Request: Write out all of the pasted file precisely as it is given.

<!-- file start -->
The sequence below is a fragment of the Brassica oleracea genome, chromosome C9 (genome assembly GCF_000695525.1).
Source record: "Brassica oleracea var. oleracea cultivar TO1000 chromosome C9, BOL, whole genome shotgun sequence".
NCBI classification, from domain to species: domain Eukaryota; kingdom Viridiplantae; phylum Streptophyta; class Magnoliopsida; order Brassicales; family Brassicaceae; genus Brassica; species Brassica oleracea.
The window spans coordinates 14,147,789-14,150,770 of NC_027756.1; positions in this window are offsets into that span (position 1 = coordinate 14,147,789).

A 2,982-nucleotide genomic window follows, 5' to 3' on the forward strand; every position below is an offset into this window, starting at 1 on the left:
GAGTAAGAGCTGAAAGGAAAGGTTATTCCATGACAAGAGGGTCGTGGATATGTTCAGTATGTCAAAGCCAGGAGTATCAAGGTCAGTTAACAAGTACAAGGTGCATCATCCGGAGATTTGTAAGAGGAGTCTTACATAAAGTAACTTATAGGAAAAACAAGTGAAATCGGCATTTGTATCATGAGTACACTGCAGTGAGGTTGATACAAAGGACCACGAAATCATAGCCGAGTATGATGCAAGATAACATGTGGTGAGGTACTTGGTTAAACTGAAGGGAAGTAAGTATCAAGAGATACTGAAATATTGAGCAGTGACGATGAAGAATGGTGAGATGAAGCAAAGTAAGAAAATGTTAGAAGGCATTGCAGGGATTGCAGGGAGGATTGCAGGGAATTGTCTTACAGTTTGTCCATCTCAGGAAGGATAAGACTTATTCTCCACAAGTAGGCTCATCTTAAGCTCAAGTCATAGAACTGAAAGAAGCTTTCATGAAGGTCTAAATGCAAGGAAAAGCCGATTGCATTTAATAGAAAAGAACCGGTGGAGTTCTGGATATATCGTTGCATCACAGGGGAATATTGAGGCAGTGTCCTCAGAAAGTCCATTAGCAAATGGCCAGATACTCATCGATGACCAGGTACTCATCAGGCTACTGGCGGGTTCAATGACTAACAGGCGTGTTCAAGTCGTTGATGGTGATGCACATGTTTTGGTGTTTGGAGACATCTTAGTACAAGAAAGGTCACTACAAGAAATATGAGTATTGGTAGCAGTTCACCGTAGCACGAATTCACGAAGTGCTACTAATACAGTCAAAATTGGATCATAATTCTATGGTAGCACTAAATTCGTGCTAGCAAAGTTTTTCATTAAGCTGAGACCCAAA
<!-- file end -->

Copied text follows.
The sequence below is a fragment of the Brassica oleracea genome, chromosome C9 (genome assembly GCF_000695525.1).
Source record: "Brassica oleracea var. oleracea cultivar TO1000 chromosome C9, BOL, whole genome shotgun sequence".
NCBI classification, from domain to species: domain Eukaryota; kingdom Viridiplantae; phylum Streptophyta; class Magnoliopsida; order Brassicales; family Brassicaceae; genus Brassica; species Brassica oleracea.
The window spans coordinates 14,147,789-14,150,770 of NC_027756.1; positions in this window are offsets into that span (position 1 = coordinate 14,147,789).

A 2,982-nucleotide genomic window follows, 5' to 3' on the forward strand; every position below is an offset into this window, starting at 1 on the left:
GAGTAAGAGCTGAAAGGAAAGGTTATTCCATGACAAGAGGGTCGTGGATATGTTCAGTATGTCAAAGCCAGGAGTATCAAGGTCAGTTAACAAGTACAAGGTGCATCATCCGGAGATTTGTAAGAGGAGTCTTACATAAAGTAACTTATAGGAAAAACAAGTGAAATCGGCATTTGTATCATGAGTACACTGCAGTGAGGTTGATACAAAGGACCACGAAATCATAGCCGAGTATGATGCAAGATAACATGTGGTGAGGTACTTGGTTAAACTGAAGGGAAGTAAGTATCAAGAGATACTGAAATATTGAGCAGTGACGATGAAGAATGGTGAGATGAAGCAAAGTAAGAAAATGTTAGAAGGCATTGCAGGGATTGCAGGGAGGATTGCAGGGAATTGTCTTACAGTTTGTCCATCTCAGGAAGGATAAGACTTATTCTCCACAAGTAGGCTCATCTTAAGCTCAAGTCATAGAACTGAAAGAAGCTTTCATGAAGGTCTAAATGCAAGGAAAAGCCGATTGCATTTAATAGAAAAGAACCGGTGGAGTTCTGGATATATCGTTGCATCACAGGGGAATATTGAGGCAGTGTCCTCAGAAAGTCCATTAGCAAATGGCCAGATACTCATCGATGACCAGGTACTCATCAGGCTACTGGCGGGTTCAATGACTAACAGGCGTGTTCAAGTCGTTGATGGTGATGCACATGTTTTGGTGTTTGGAGACATCTTAGTACAAGAAAGGTCACTACAAGAAATATGAGTATTGGTAGCAGTTCACCGTAGCACGAATTCACGAAGTGCTACTAATACAGTCAAAATTGGATCATAATTCTATGGTAGCACTAAATTCGTGCTAGCAAAGTTTTTCATTAAGCTGAGACCCAAA